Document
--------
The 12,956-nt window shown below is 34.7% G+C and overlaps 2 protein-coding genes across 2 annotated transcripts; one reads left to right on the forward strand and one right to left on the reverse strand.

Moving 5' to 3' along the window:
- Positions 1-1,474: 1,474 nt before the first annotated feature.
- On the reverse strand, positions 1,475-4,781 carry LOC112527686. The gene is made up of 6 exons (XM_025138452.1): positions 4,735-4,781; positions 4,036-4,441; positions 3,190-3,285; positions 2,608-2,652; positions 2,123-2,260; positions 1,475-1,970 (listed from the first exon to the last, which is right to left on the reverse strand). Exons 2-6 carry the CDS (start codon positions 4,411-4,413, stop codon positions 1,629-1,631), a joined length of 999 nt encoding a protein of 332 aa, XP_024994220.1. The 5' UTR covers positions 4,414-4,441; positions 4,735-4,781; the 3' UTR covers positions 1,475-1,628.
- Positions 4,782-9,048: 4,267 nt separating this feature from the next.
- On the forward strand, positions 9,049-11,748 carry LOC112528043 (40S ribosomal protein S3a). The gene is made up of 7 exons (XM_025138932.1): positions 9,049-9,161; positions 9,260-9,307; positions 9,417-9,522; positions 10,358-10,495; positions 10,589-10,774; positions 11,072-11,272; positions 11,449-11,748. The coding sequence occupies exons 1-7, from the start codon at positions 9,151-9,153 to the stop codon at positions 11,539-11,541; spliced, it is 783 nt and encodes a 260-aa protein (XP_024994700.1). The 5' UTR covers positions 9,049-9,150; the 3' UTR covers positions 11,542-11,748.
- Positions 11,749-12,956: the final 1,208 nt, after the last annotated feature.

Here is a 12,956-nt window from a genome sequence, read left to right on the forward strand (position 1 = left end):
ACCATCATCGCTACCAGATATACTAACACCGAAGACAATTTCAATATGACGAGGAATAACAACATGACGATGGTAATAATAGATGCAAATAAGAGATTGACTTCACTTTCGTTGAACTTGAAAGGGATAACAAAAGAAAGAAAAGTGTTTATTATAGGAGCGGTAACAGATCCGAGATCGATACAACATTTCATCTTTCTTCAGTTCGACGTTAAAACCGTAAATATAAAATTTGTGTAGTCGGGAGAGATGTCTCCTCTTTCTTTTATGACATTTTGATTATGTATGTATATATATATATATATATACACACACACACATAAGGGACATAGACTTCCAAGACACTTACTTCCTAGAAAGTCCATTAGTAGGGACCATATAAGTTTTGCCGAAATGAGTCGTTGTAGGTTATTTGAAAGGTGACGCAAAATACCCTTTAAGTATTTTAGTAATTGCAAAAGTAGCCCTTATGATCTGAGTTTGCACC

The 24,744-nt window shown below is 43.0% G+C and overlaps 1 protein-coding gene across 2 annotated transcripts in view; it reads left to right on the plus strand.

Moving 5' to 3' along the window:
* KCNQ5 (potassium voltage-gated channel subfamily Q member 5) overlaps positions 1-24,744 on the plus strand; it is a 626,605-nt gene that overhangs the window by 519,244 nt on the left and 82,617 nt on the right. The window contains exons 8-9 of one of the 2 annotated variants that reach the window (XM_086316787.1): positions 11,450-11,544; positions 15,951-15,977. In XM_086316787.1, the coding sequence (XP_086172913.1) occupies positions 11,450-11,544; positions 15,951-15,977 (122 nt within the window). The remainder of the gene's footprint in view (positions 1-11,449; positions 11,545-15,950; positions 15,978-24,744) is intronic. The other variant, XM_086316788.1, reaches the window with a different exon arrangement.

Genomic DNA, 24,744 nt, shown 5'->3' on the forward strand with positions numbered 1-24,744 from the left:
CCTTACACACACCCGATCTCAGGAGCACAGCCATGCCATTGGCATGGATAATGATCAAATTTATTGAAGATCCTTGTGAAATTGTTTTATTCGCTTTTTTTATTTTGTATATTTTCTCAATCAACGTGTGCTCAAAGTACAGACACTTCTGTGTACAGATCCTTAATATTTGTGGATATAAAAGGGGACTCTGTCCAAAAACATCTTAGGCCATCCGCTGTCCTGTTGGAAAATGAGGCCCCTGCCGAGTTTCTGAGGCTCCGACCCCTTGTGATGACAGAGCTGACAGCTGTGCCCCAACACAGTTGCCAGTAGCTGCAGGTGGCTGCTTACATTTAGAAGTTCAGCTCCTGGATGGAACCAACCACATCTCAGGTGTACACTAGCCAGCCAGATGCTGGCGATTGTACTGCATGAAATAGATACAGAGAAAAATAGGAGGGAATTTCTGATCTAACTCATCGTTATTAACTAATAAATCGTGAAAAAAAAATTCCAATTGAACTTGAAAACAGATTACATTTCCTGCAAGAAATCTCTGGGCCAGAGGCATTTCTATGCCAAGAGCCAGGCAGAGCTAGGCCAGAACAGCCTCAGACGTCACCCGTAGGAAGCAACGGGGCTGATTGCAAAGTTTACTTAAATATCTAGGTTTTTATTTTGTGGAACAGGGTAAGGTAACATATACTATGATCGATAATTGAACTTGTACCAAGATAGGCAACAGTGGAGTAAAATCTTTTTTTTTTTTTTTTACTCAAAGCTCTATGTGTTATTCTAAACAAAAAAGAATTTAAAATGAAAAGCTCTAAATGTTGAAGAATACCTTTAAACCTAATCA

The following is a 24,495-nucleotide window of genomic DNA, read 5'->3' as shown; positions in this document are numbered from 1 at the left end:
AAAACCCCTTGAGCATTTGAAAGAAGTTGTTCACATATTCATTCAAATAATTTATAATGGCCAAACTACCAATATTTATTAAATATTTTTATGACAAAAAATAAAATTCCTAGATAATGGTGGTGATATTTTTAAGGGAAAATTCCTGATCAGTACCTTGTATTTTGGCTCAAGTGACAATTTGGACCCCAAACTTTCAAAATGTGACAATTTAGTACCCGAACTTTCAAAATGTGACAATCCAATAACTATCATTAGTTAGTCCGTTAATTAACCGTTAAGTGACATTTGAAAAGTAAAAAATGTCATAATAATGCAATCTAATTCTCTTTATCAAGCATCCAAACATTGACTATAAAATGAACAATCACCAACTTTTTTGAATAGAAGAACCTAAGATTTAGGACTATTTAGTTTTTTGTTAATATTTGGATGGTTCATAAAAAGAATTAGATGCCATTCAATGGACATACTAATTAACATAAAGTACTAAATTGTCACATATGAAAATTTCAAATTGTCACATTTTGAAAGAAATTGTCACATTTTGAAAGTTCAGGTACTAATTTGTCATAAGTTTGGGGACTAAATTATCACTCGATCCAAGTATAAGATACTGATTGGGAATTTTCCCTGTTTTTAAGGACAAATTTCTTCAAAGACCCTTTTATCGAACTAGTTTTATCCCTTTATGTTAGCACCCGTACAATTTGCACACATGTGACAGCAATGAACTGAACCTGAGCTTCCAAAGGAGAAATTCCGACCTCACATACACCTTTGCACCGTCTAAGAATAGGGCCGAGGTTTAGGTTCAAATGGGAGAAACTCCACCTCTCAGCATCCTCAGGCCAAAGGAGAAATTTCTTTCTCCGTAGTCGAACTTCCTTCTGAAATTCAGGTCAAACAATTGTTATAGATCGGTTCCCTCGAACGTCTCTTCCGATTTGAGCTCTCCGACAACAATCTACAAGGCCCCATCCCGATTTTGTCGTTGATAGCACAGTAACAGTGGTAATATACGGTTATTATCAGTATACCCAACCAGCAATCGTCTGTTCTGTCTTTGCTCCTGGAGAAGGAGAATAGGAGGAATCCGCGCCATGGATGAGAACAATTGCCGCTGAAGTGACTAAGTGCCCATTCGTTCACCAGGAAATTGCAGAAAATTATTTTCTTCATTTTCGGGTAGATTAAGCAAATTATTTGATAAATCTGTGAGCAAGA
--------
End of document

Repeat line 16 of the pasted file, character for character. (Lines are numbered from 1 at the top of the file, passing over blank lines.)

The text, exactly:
AAAACCCCTTGAGCATTTGAAAGAAGTTGTTCACATATTCATTCAAATAATTTATAATGGCCAAACTACCAATATTTATTAAATATTTTTATGACAAAAAATAAAATTCCTAGATAATGGTGGTGATATTTTTAAGGGAAAATTCCTGATCAGTACCTTGTATTTTGGCTCAAGTGACAATTTGGACCCCAAACTTTCAAAATGTGACAATTTAGTACCCGAACTTTCAAAATGTGACAATCCAATAACTATCATTAGTTAGTCCGTTAATTAACCGTTAAGTGACATTTGAAAAGTAAAAAATGTCATAATAATGCAATCTAATTCTCTTTATCAAGCATCCAAACATTGACTATAAAATGAACAATCACCAACTTTTTTGAATAGAAGAACCTAAGATTTAGGACTATTTAGTTTTTTGTTAATATTTGGATGGTTCATAAAAAGAATTAGATGCCATTCAATGGACATACTAATTAACATAAAGTACTAAATTGTCACATATGAAAATTTCAAATTGTCACATTTTGAAAGAAATTGTCACATTTTGAAAGTTCAGGTACTAATTTGTCATAAGTTTGGGGACTAAATTATCACTCGATCCAAGTATAAGATACTGATTGGGAATTTTCCCTGTTTTTAAGGACAAATTTCTTCAAAGACCCTTTTATCGAACTAGTTTTATCCCTTTATGTTAGCACCCGTACAATTTGCACACATGTGACAGCAATGAACTGAACCTGAGCTTCCAAAGGAGAAATTCCGACCTCACATACACCTTTGCACCGTCTAAGAATAGGGCCGAGGTTTAGGTTCAAATGGGAGAAACTCCACCTCTCAGCATCCTCAGGCCAAAGGAGAAATTTCTTTCTCCGTAGTCGAACTTCCTTCTGAAATTCAGGTCAAACAATTGTTATAGATCGGTTCCCTCGAACGTCTCTTCCGATTTGAGCTCTCCGACAACAATCTACAAGGCCCCATCCCGATTTTGTCGTTGATAGCACAGTAACAGTGGTAATATACGGTTATTATCAGTATACCCAACCAGCAATCGTCTGTTCTGTCTTTGCTCCTGGAGAAGGAGAATAGGAGGAATCCGCGCCATGGATGAGAACAATTGCCGCTGAAGTGACTAAGTGCCCATTCGTTCACCAGGAAATTGCAGAAAATTATTTTCTTCATTTTCGGGTAGATTAAGCAAATTATTTGATAAATCTGTGAGCAAGA